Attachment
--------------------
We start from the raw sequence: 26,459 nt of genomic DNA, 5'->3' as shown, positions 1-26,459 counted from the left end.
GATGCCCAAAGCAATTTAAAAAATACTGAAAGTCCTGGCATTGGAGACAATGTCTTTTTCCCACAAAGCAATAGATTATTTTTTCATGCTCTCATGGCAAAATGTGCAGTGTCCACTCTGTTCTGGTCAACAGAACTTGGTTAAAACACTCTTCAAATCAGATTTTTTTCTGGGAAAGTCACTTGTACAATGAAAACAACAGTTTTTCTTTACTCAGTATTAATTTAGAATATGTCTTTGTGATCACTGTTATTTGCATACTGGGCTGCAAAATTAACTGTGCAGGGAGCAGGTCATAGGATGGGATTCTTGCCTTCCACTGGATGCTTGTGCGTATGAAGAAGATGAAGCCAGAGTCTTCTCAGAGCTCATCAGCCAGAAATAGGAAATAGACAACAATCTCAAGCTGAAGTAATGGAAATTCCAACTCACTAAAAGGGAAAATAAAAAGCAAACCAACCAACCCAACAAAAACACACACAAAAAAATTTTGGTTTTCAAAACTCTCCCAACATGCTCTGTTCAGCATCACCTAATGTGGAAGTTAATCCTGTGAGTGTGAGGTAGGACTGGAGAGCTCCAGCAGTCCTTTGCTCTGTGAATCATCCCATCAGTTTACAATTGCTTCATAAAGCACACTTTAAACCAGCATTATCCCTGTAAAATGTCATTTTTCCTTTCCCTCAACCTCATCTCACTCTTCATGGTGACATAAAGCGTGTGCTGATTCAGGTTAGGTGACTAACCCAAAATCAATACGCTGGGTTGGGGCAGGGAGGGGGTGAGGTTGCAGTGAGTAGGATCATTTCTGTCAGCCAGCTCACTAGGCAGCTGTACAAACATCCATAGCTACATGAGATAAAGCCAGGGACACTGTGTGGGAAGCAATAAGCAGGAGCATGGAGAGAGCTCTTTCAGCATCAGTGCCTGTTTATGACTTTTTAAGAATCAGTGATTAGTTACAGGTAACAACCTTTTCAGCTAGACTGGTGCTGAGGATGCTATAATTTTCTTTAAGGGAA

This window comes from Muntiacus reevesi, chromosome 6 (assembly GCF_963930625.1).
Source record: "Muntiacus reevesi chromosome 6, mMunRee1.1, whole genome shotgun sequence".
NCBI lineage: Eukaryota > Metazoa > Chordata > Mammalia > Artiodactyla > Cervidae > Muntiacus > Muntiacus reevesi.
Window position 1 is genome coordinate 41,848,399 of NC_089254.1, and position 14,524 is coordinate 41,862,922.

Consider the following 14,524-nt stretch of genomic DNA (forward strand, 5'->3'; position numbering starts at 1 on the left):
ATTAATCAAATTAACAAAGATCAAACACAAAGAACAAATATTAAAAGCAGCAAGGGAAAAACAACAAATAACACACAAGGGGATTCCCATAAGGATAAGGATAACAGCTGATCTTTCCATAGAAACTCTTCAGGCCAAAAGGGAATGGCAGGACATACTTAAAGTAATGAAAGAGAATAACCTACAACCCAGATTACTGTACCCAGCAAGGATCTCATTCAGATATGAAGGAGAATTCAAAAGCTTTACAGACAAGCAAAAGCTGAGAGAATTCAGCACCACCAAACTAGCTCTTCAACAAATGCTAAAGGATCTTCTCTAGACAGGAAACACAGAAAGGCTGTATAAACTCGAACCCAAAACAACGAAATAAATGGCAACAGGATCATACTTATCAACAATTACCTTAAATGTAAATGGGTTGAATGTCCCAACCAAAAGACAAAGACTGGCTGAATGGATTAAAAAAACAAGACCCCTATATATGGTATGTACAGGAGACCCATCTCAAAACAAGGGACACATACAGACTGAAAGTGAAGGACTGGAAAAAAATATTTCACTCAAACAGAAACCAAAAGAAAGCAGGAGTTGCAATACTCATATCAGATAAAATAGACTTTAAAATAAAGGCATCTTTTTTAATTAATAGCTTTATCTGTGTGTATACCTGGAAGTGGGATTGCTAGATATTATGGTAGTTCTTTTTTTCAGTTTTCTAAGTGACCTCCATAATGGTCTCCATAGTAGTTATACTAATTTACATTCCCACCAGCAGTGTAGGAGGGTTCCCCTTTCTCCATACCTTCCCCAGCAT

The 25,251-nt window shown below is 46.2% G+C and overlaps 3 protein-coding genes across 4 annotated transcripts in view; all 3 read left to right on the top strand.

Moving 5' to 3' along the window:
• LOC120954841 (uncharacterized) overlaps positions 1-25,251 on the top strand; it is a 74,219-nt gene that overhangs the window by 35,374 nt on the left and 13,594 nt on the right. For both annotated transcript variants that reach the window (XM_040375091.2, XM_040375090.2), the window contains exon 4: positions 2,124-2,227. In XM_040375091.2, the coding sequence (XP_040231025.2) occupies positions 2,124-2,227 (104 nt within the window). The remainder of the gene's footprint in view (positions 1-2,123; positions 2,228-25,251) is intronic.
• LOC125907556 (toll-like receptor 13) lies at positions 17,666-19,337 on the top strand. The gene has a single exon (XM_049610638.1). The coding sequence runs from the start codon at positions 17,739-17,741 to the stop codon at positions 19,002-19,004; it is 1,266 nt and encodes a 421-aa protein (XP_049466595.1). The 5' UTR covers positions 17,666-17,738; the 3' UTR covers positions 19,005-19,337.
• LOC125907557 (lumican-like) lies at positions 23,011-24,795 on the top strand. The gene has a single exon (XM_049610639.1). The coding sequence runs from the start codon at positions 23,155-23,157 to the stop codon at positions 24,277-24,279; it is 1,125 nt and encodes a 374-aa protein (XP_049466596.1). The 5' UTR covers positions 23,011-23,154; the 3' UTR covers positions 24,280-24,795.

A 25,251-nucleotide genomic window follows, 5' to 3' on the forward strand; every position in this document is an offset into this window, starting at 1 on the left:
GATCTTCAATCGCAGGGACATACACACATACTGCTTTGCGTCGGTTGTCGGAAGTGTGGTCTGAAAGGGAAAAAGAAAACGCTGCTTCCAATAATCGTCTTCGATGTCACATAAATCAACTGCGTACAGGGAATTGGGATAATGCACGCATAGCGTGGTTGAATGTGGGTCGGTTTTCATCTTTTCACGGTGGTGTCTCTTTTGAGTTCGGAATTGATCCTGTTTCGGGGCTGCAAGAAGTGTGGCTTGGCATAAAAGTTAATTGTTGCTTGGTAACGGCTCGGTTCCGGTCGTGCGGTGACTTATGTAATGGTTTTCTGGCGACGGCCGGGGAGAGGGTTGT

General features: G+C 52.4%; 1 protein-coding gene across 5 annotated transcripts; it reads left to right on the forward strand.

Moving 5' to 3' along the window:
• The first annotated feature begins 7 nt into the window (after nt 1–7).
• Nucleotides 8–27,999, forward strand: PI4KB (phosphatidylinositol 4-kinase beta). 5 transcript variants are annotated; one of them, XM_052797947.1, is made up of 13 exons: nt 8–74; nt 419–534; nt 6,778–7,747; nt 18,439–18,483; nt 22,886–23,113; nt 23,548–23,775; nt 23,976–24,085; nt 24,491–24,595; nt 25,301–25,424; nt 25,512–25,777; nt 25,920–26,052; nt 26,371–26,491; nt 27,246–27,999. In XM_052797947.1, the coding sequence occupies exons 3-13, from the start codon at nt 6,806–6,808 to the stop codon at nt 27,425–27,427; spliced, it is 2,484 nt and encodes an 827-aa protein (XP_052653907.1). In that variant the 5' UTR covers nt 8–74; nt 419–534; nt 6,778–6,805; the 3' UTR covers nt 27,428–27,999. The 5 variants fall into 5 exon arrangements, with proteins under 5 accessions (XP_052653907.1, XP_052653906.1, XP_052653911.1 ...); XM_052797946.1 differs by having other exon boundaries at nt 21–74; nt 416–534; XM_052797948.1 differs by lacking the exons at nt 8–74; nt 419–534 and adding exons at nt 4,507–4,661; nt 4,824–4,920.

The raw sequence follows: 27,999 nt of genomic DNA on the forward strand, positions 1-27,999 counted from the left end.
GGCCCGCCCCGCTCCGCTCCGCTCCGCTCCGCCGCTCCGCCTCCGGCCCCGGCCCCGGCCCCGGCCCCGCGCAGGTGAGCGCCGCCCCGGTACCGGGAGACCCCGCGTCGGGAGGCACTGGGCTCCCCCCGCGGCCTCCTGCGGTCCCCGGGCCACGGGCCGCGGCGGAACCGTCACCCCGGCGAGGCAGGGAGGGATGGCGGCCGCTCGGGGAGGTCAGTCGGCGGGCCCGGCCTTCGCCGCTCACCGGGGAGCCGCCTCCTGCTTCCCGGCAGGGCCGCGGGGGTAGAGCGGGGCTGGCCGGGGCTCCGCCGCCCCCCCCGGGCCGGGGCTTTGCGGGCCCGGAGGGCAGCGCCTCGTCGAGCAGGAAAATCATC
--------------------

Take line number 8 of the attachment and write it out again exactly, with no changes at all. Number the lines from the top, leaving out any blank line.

ATTAATCAAATTAACAAAGATCAAACACAAAGAACAAATATTAAAAGCAGCAAGGGAAAAACAACAAATAACACACAAGGGGATTCCCATAAGGATAAGGATAACAGCTGATCTTTCCATAGAAACTCTTCAGGCCAAAAGGGAATGGCAGGACATACTTAAAGTAATGAAAGAGAATAACCTACAACCCAGATTACTGTACCCAGCAAGGATCTCATTCAGATATGAAGGAGAATTCAAAAGCTTTACAGACAAGCAAAAGCTGAGAGAATTCAGCACCACCAAACTAGCTCTTCAACAAATGCTAAAGGATCTTCTCTAGACAGGAAACACAGAAAGGCTGTATAAACTCGAACCCAAAACAACGAAATAAATGGCAACAGGATCATACTTATCAACAATTACCTTAAATGTAAATGGGTTGAATGTCCCAACCAAAAGACAAAGACTGGCTGAATGGATTAAAAAAACAAGACCCCTATATATGGTATGTACAGGAGACCCATCTCAAAACAAGGGACACATACAGACTGAAAGTGAAGGACTGGAAAAAAATATTTCACTCAAACAGAAACCAAAAGAAAGCAGGAGTTGCAATACTCATATCAGATAAAATAGACTTTAAAATAAAGGCATCTTTTTTAATTAATAGCTTTATCTGTGTGTATACCTGGAAGTGGGATTGCTAGATATTATGGTAGTTCTTTTTTTCAGTTTTCTAAGTGACCTCCATAATGGTCTCCATAGTAGTTATACTAATTTACATTCCCACCAGCAGTGTAGGAGGGTTCCCCTTTCTCCATACCTTCCCCAGCAT